June 7th, 2019

q&a

James Marsters May 2006 Official Q&A | @JamesMarstersOf

Back in the day, James Marsters' old official websites used to post a monthly Q&A session with James, & I'm reposting those Q&As every week for a bit of fun (& nostalgia)! Enjoy this week's Q&A from May 2006:

James Marsters » Q A’s Matl06.png

May 2006

You do such a beautiful job portraying the women in the Dresden audio books. How did you approach these characters emotionally and vocally?

Emotionally it’s very easy to portray a woman because women are human beings just like me, so there’s not a big need to change the internal. That’s the lesson that Shakespeare taught me early on. Shakespeare wrote great women because he wrote great human beings and then cast great transvestites to play them.

Can you explain the different responsibilities of a manager, an agent, and a publicist, and do you have one of each?

An agent gets you the auditions and opportunities. A manager evaluates the opportunities and helps oversee the total career. A publicist handles your image in all forms of the public eye. Yes, I do have all of these people in my professional life.

In season 5 of Angel, Joss was excited about an episode that had Spike in a dress. He even references it in his WB letter on their website. But in the final version of the episode, the scene wasn’t included. Can you tell us if it was filmed and if so, why it wasn’t included. If it wasn’t filmed, do you have any idea why?
The reason was that Steve DeKnight and I were drowning in the toilet trying to complete this episode (I can’t remember the title – the only one he directed that year). I tried to make it work but it would have doubled the amount of work that day to have my character change from the black coat to a dress. Pitifully, it was a money issue.

I recently saw a play in a restored theater that is over 150 years old and I felt a strong sense of its history and of all the audiences who had gone before. Does a certain venue or environment have any influence on acting or are you more concerned with your preparation and the people you are collaborating with creating a world within that environment, but not necessarily connected to it?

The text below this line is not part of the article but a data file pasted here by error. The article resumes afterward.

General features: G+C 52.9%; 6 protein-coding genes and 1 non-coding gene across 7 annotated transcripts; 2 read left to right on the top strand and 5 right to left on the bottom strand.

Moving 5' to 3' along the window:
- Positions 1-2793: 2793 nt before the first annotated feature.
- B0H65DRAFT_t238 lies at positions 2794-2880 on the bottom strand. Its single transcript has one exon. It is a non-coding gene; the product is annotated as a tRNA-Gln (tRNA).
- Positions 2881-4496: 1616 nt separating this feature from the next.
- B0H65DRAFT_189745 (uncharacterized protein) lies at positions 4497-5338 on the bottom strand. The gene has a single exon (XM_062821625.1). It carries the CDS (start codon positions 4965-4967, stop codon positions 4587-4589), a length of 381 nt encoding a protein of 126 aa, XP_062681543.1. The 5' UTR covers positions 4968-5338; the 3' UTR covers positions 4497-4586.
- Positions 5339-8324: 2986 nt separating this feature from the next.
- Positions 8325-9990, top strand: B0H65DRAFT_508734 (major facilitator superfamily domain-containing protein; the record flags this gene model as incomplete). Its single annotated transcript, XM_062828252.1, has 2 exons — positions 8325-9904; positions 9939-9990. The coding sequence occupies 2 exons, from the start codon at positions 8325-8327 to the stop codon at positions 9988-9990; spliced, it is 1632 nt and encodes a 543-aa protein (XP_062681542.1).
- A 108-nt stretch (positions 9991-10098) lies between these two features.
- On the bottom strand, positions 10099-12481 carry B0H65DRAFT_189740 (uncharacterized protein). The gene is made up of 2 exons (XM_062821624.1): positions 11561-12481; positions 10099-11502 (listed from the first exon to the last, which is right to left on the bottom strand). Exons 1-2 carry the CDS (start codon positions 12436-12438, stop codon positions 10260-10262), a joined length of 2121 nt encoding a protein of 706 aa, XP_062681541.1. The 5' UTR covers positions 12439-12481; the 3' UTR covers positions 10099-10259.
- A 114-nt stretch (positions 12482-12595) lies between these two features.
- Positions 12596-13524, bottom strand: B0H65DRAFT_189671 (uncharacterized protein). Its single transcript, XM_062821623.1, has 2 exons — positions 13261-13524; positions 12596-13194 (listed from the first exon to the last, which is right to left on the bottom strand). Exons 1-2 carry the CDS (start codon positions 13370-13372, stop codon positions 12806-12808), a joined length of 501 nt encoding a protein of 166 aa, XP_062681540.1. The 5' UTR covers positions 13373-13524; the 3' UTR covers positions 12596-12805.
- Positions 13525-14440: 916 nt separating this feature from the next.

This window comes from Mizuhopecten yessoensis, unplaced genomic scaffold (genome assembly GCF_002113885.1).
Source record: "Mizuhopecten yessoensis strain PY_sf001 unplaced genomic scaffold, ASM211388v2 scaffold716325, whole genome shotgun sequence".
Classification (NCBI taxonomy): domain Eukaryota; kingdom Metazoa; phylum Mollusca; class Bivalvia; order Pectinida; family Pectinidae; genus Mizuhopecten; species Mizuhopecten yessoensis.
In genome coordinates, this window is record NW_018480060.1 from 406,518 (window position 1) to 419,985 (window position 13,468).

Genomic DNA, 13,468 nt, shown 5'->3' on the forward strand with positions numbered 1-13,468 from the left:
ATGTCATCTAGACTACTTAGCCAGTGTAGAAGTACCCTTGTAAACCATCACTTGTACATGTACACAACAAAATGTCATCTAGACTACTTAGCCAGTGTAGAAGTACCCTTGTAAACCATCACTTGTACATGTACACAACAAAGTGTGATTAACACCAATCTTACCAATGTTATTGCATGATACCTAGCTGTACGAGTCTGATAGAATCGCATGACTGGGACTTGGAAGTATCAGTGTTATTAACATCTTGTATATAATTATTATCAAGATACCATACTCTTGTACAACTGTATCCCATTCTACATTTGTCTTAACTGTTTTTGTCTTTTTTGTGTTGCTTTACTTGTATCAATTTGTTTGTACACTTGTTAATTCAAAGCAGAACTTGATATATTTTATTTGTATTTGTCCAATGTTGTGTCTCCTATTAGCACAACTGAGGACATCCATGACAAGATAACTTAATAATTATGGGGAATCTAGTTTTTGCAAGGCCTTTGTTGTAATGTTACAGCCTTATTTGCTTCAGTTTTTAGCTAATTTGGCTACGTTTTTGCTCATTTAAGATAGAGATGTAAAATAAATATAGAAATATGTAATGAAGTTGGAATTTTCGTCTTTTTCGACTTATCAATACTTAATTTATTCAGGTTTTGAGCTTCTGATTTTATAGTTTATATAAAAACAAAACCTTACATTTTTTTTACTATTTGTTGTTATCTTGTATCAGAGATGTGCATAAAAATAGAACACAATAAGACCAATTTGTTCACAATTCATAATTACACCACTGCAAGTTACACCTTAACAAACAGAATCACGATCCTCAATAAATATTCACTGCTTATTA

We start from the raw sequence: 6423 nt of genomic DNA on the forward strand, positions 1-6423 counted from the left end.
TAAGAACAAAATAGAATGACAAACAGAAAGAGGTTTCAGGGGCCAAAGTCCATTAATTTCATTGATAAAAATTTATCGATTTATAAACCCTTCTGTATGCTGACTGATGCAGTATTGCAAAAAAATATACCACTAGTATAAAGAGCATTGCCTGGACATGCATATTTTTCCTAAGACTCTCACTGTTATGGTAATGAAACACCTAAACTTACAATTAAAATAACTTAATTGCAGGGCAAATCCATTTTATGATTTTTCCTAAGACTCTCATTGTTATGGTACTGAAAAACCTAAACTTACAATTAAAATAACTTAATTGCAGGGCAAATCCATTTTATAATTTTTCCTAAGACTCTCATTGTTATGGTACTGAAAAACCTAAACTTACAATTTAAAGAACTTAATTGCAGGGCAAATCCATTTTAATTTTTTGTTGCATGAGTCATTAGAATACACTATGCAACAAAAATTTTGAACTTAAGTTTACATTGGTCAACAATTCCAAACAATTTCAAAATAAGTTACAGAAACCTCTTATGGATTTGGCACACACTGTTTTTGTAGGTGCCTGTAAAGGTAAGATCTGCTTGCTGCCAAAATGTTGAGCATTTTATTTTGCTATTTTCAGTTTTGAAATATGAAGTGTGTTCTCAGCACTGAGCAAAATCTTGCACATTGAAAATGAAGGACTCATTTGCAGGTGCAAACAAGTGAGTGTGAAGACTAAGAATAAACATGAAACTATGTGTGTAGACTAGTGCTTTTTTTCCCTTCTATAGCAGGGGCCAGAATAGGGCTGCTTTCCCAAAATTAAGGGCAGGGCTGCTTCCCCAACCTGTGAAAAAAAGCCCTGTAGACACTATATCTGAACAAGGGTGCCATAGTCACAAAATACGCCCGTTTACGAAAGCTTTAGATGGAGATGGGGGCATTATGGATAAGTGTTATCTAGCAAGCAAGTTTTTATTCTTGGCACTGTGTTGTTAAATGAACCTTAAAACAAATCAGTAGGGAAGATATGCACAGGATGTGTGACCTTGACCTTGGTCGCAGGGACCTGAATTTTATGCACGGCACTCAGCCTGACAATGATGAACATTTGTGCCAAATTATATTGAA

Every good director respects the space that he is working in. The same play can be changed radically by taking it on the road into different spaces. My favorites, like most actors, are the old spaces because you are right – all the people have left their mark on that space. You can almost smell them. Sometimes you see their ghosts. (Corny but true)

Describe your average day. For example, what did you do today?

I have no average day. At least 3-4 times a month I wake up in a different place than the day before. Within the past week I’ve been in L.A., Northern California, and Germany. I bought a new home, but still don’t feel moved in. I’m looking forward to having an average day.

What does ’seven lonely oceans’ refer to in your song Bad? I’ve never really understood that lyric.
I was trying to find a phrase that described my lover’s deep pain and beautiful mystery. The ocean is probably the most recurring image in all of my songs. I talk about that a lot.

You said in one interview that you believed Shakespeare believed in equality, that he was very modern-minded when it came to the relations between men and women. How then do you interpret Taming of the Shrew?
Kate is not a shrew. She’s just smarter than everyone else. She’s wiser than everyone else and cannot find her equal until Petruchio shows up. He is her equal and it’s delightful to watch him prove that – it’s a happy ending to watch two people find their equals.


dksc lj

My tweets



Collapse )